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A peek inside Tornillo’s tent city

Copyright © 2018 Albuquerque Journal

TORNILLO – Journalists got their first look inside the tents that serve as a temporary emergency shelter for more than 300 teenage migrants during a tour Monday by the U.S. Health and Human Services Department.

The facility, located next to the Tornillo border crossing in southwest Texas, has been the site of several rallies and public appearances by state and local officials protesting President Trump’s zero-tolerance policy, since it opened earlier this month. But most people have been barred from entering the tent city – including New Mexico’s two U.S. senators – until this weekend. Sen. Tom Udall was able to join a pre-scheduled tour on Saturday with two other Congressmen.

On Monday morning, a Journal reporter was among a small group that was allowed in on a guided tour and saw the immigrant children housed in air-conditioned tents that serve as living quarters.

“This country is taking care of children,” said Mark Weber, an HHS spokesman. “We’re not going to let them die in the desert and as a result we have facilities like this where children can be well taken care of while they wait for some kind of reunification, a sponsor here in the U.S. and go through the immigration proceedings.”

Most of the 326 teenagers who are staying at the facility arrived at the border alone, but 23 were separated from their parents.

“In the next few days, they will be united,” Weber said.

A majority of those in the facility are boys from Central America. Fourteen girls arrived over the weekend, according to HHS, and do not mingle with the boys.

Reporters were not allowed to interview the teens or take photographs or video inside the facility. Shelter staff could not be identified by their names in news stories under the conditions set for the tour.

Neat rows of bunk beds accommodate about 300 teens in air-conditioned tents near the border crossing at Tornillo, Texas. The residents of the tent city also have dining hall and a large screen for movies. (Source: Department of Health and Human Services)

The tour included tents filled with neat rows of bunk beds, a dining hall where the kids have three meals a day, and a large-screen for movies and a popcorn machine.

Most of the teenagers, aged 13 and above, prefer to watch the World Cup rather than movies, according to the shelter manager, and spend their free time on a makeshift soccer field.

The teens are not allowed to play soccer after 2 p.m., when the temperature is typically above 100 degrees this time of year. Inside the tents, massive air conditioners keep the temperatures cool.

A medical tent handles any emergencies or routine health issues, but there have not been any serious problems, according to medical staff. There is a separate tent with six “mental health clinicians” on staff to offer therapy.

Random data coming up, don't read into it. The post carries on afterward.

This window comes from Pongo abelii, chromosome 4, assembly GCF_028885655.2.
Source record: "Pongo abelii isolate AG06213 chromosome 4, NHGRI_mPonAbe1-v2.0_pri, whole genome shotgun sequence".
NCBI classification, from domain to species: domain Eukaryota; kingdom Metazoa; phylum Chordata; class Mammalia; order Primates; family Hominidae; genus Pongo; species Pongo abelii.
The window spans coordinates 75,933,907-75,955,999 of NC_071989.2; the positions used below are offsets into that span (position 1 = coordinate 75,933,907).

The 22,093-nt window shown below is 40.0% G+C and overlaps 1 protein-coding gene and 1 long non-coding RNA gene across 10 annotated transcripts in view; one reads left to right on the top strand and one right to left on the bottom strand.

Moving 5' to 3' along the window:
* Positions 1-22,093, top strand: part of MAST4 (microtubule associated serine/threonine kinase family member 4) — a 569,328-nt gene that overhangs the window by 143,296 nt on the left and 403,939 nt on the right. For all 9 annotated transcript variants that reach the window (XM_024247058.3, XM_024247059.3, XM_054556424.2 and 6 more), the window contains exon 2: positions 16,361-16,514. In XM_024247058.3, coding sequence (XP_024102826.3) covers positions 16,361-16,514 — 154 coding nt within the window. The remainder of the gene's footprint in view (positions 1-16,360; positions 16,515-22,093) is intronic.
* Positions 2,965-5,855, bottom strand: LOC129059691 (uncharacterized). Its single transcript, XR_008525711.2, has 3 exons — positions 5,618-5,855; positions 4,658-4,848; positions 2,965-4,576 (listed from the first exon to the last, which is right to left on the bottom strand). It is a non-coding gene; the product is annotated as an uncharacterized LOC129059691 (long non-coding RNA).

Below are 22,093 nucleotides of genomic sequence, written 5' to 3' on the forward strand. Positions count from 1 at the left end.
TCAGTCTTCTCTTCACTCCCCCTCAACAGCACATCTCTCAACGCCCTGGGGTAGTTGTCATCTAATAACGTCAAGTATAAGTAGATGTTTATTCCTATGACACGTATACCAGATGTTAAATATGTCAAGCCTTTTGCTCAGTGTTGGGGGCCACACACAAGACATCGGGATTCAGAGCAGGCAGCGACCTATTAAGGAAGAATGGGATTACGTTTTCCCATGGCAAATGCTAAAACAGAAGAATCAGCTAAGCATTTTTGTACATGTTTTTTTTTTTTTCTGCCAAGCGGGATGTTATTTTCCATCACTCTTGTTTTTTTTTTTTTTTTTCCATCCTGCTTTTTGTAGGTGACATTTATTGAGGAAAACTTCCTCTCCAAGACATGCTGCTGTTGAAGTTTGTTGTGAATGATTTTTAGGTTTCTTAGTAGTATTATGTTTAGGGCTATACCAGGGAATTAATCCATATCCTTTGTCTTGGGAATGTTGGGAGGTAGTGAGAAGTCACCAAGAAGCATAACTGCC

The shelter was set up and is run by BCSF, a private company that has a nonprofit “health and human services’ emergency management division.”

The shelter manager said BCFS will not extend its 30-day contract beyond July 14.

He is opposed to separating families and said, “I would never like to do this mission again.”

The company has another contract to provide emergency response, and disaster and medical relief to federal agencies during natural disasters, including hurricanes.

‘I am blessed’

The temporary shelter was necessary because the 100 HHS shelters for immigrant children across the country were near capacity.

“Border Patrol station holding cells are not adequate for children,” Weber said.

A Guatemalan mother identified as Miriyam stands next to Ruben Garcia, director of Annunciation House, a shelter for immigrants in El Paso. She hopes to be reunited with her 4-year-old son. (Angela Kocherga/Albuquerque Journal)

The teens were transferred to Tornillo to make room for the younger kids in the other facilities. “This would not have been necessary without the separations,” the shelter manager said.

A staff of more than 250 people works multiple shifts around the clock taking care of the teenagers.

The boys, wearing shorts or jeans and T-shirts, lined up at one point to go to a “study hall” and seemed curious about the reporters on the tour. Some were quiet. Many smiled and said “Hola.”

A couple spoke a little English and asked reporters, “How are you?” When asked the same questions, one boy said, “Very good,” and another responded, “I am blessed.”

One of the busiest areas of the temporary shelter is the tent that serves as a call center. Inside, more than a dozen boys sat at desks as staff dialed numbers for them.

After screening the adult on the other end of the call, a staff member handed over the phone. Each teen is allowed two 10-minute calls a week to parents or other designated relatives in the United States.

Alternative options

The shelter manager spoke proudly of the conditions at the facility, which includes a fire truck, emergency response personnel and other trained staff caring for the kids.

But, he said, “I’m totally against the separation.”

The “controversial” nature of the facility is difficult on his staff, he said.

The shelter got death threats from a Texas man who was arrested in Corpus Christi after multiple menacing tweets, including one that misspelled Tornillo and said: “I’m on the way. Time to kill.”

HHS said it would dismantle temporary shelters “once we feel comfortable we have enough space,” which is expected to happen as the 2,000 children separated at the border are reunited with their parents or other relatives.

But the spokesman did not have a timetable.

The federal government is exploring alternative options – including military bases – if there’s another surge in families with children showing up on the border.

“We have looked at Fort Bliss as a site that we might consider at some time in the future,” Weber said.